What are some good methods of tightening bolts on dumbbells?

This is not directly related to fitness or nutrition, but most people here have likely encountered loose weights at the gym.

Our dumbbells take Allen cap screws.

When tightening the screws on one side of the dumbell, the screw on the other side will typically turn.

I have used Allen wrenches on both sides; however, the ratio of distance between the two screws makes it difficult to get much leverage when tightening the screws. The problem is compounded by the fact that Allen wrenches are typically shorter than the radius of the plates used on the dumbbells.

I am just interested to know what other techniques people that work at gyms use to keep their dumbells tight.

3 Answers 3


I do not operate a gym, but I've been involved in mechanical engineering.

What I would do is to get hold of some threadlocking substance (I've personally only ever used Loctite's products. There might be others available).

Depending on if you would ever want to loosen them again (repair?), there are different strenghts (medium is possible to take apart, the strong stuff is not meant to be removed, ever)

Then, partner up with someone. It'll make the tightening procedure much easier. It's fairly quick, and if you use threadlocking, you won't have to do it very often.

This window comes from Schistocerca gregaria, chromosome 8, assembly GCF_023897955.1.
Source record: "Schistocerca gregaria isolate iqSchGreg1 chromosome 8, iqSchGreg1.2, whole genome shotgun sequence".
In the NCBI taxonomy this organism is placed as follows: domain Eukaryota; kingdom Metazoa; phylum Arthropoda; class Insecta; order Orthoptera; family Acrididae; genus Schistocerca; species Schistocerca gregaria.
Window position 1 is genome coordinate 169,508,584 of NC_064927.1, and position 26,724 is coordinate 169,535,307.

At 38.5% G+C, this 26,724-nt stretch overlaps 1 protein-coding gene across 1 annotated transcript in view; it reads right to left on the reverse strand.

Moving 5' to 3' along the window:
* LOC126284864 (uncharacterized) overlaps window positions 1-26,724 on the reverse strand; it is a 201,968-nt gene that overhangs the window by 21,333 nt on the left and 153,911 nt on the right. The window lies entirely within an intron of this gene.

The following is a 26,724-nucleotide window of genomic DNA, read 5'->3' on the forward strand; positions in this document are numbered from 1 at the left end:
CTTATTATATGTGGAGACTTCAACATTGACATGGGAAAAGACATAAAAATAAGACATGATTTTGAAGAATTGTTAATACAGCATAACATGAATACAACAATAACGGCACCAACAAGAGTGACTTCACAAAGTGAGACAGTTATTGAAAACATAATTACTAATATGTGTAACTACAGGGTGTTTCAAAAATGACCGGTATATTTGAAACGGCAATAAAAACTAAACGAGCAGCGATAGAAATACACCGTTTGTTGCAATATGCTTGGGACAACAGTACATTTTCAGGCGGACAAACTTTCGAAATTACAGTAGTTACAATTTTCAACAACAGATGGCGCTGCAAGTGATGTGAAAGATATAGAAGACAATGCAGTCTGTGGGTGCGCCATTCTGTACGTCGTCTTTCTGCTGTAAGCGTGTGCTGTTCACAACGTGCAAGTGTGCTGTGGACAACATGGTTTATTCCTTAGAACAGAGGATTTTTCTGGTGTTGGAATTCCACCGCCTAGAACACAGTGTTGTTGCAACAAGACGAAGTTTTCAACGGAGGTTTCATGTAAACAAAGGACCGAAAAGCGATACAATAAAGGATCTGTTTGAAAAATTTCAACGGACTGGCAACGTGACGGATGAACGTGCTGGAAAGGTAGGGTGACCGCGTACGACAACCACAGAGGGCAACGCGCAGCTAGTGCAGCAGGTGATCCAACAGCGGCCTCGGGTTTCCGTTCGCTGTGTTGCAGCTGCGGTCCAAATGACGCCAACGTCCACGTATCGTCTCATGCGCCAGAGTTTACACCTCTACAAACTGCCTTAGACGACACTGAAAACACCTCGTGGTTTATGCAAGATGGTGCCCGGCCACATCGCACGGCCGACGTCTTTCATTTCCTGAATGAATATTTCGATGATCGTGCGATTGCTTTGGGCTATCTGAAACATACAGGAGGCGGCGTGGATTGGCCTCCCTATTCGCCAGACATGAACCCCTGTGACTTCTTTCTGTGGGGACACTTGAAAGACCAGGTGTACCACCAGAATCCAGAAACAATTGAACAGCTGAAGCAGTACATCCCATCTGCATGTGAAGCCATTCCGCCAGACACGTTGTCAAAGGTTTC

• Ah! I have already been putting red Loctite on the threads, but having someone hold the other side is a good idea.
    – jp2code
    Feb 20, 2012 at 14:58

I have spin lock bars that I made permanent. I put a pipe wrench on a star on one side with the floor to hold it and wrench down the other side with another pipe wrench. So far they have stayed tight. No lock lite, this way if you want to take them apart you still can.

  • That about sums up what I'm doing, too, Ian. I tried Blue Loctite, but it would not hold.
    – jp2code
    Jan 8, 2016 at 19:26

Until I find someone to hold the other side for me (as Markus suggested), I have been using a small 14-inch pipe wrench on the grip area of the dumbells.

The only negative aspect to this is that the teeth on the pipe wrench tends to cut into the dumbell grip, leaving minor sharp edges.

If I could find a way to soften the bite on the pipe wrench without sacrificing its effective grip, I would be done!

Aluminum 14-inch pipe wrench by Ridgid

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